Hann and Rudin have provided a comprehensive and thoughtful review of the current management of small-cell lung cancer (SCLC). As they note, for approaching 2 decades, little has changed in the pretreatment evaluation, staging, or treatment of this disease. As a result, only modest improvements in survival have been seen. During this time, however, a considerable understanding of the biology of this malignancy has emerged, and this knowledge should soon translate into improved therapies for patients with SCLC.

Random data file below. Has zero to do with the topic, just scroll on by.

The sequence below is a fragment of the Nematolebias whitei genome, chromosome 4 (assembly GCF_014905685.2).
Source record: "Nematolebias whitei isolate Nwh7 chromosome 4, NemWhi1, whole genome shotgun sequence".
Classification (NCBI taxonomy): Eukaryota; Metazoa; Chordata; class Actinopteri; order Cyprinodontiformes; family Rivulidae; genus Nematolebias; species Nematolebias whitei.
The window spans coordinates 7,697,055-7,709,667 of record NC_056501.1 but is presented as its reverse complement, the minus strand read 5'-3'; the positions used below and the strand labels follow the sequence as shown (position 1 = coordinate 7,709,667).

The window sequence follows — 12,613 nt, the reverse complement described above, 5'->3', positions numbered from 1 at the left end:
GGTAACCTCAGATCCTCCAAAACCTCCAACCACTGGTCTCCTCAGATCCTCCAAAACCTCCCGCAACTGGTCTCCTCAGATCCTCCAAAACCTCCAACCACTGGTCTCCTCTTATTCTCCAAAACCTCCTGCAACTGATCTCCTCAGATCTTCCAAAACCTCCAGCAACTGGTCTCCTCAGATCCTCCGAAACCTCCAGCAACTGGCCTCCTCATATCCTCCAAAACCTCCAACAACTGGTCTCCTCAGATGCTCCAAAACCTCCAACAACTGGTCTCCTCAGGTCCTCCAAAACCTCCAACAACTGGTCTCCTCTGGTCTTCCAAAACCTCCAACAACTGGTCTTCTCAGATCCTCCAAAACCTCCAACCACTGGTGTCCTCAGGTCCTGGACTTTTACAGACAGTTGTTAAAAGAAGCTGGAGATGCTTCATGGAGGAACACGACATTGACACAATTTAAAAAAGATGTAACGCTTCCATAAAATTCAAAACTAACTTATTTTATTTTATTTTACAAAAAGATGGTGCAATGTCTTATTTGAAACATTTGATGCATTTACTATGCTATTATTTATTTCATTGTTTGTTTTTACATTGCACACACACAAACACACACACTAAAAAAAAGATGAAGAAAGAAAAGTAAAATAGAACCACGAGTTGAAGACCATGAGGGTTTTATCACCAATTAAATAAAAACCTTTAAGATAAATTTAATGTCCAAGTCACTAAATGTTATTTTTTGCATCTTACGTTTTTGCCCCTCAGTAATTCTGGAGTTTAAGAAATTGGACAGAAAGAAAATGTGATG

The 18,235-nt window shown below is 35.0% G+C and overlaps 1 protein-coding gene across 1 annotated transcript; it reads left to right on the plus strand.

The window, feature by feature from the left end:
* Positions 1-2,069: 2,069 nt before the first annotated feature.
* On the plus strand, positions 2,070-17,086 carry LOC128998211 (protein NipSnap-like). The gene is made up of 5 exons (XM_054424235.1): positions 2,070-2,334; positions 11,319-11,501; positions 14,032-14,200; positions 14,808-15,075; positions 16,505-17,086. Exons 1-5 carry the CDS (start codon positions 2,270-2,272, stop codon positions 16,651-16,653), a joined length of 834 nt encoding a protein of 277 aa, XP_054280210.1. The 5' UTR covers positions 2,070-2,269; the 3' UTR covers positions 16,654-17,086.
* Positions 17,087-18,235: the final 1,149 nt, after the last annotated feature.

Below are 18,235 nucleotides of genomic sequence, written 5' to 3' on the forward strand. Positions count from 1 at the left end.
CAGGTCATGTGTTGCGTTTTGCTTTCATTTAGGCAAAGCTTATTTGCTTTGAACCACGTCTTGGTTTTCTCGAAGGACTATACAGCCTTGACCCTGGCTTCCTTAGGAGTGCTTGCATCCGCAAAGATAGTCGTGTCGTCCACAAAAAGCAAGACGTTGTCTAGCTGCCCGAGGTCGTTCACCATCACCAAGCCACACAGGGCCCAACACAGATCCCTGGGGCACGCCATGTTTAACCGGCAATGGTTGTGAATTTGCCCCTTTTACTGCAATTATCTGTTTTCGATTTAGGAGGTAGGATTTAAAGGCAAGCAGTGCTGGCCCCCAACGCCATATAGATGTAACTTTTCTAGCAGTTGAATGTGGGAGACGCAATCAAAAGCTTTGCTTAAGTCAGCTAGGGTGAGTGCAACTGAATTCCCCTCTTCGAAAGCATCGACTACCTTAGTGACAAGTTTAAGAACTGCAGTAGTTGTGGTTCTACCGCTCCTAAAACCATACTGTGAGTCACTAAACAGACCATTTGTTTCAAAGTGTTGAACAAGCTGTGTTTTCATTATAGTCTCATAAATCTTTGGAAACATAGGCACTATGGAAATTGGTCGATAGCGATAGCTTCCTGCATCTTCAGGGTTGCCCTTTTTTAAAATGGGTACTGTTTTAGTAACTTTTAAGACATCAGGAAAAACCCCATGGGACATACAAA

One of the treatment advances discussed in the review is the definitive demonstration by Turrisi et al that radiation to 45 Gy (given concurrently with cisplatin and etoposide) administered in 1.5-Gy fractions twice daily significantly improved survival in patients with limited-stage disease, compared with the prior standard of 1.8-Gy fractions daily for 5 weeks. The authors did not mention that physicians and patients have failed to embrace this regimen due to the practical issues associated with the administration of twice-daily radiation. As a result, several current studies are evaluating whether a radiobiologically similar dose administered in once-daily fractions is safe and effective for patients with limited-stage disease.